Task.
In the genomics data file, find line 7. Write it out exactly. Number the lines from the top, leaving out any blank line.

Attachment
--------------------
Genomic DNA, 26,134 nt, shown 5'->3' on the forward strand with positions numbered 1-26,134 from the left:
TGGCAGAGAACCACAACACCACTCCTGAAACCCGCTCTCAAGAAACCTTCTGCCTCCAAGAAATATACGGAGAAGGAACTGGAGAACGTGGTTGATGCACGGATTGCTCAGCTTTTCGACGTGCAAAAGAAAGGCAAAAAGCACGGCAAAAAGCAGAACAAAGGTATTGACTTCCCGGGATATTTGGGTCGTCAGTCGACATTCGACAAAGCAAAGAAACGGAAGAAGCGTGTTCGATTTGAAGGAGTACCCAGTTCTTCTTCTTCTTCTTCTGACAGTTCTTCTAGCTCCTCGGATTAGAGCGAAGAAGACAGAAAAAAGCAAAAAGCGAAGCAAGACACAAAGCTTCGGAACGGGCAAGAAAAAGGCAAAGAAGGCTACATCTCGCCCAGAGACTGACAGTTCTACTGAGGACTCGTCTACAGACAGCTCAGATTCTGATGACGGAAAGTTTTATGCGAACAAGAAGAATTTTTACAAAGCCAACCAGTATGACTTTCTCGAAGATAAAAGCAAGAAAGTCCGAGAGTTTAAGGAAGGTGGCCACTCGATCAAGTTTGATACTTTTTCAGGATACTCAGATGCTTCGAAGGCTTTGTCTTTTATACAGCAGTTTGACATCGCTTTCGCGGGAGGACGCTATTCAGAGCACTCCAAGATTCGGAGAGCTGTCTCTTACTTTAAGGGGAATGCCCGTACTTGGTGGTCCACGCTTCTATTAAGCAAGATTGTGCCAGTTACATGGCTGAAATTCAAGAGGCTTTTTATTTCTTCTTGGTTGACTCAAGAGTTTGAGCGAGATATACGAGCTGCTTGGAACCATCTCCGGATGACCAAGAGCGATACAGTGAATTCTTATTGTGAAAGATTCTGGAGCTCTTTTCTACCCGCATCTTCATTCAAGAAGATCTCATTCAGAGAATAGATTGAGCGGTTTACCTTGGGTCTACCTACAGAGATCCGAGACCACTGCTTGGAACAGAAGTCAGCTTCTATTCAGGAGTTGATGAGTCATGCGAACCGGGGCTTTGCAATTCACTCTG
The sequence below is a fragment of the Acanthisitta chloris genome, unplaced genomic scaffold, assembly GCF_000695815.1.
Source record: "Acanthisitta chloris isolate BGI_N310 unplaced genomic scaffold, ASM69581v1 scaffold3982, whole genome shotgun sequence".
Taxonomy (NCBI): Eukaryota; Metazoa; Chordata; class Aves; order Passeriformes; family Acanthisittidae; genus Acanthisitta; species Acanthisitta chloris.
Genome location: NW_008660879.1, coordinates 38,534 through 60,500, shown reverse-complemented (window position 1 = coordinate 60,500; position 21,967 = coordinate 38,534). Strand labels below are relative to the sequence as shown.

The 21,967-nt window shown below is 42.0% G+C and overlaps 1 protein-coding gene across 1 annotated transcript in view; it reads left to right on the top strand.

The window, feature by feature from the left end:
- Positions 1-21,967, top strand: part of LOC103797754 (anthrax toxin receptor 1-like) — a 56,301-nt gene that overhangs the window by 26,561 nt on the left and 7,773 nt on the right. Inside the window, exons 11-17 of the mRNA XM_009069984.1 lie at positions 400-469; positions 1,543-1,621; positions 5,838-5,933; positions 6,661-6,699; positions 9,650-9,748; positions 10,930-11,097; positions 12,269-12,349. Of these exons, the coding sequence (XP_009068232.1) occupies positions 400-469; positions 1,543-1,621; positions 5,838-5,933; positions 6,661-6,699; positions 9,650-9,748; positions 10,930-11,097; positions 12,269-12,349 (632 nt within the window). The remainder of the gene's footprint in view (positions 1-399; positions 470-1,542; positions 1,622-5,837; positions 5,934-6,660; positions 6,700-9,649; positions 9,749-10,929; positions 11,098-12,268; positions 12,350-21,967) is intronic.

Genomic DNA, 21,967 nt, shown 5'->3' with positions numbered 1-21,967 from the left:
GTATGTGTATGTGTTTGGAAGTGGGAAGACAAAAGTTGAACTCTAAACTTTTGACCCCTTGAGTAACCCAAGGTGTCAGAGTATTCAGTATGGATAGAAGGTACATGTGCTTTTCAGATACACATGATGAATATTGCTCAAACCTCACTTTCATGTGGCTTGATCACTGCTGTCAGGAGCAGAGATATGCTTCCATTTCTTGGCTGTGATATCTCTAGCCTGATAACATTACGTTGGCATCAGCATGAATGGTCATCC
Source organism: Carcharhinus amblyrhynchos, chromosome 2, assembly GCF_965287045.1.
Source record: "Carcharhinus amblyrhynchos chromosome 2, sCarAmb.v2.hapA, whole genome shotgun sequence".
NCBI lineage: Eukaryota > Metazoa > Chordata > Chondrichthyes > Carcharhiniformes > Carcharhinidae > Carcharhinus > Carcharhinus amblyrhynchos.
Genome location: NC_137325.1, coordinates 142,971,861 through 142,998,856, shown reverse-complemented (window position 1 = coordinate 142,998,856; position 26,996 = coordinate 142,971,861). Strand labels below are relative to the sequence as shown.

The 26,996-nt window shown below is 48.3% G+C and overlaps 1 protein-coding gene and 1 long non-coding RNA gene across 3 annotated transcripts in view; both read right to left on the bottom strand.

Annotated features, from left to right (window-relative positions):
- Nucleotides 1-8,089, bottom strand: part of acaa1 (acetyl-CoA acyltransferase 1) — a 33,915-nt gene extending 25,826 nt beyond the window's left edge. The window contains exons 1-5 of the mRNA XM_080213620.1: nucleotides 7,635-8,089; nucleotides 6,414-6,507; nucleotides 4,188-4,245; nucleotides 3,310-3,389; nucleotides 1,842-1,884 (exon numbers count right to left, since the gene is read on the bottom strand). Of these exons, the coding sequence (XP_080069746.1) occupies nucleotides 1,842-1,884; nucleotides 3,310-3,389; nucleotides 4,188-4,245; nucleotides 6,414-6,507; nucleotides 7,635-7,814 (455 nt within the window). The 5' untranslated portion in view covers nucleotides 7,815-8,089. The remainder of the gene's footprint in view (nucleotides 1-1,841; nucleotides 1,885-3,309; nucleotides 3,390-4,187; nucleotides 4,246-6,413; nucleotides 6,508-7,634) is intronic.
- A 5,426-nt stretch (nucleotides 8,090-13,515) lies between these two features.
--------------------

The 21,967-nt window shown below is 42.0% G+C and overlaps 1 protein-coding gene across 1 annotated transcript in view; it reads left to right on the top strand.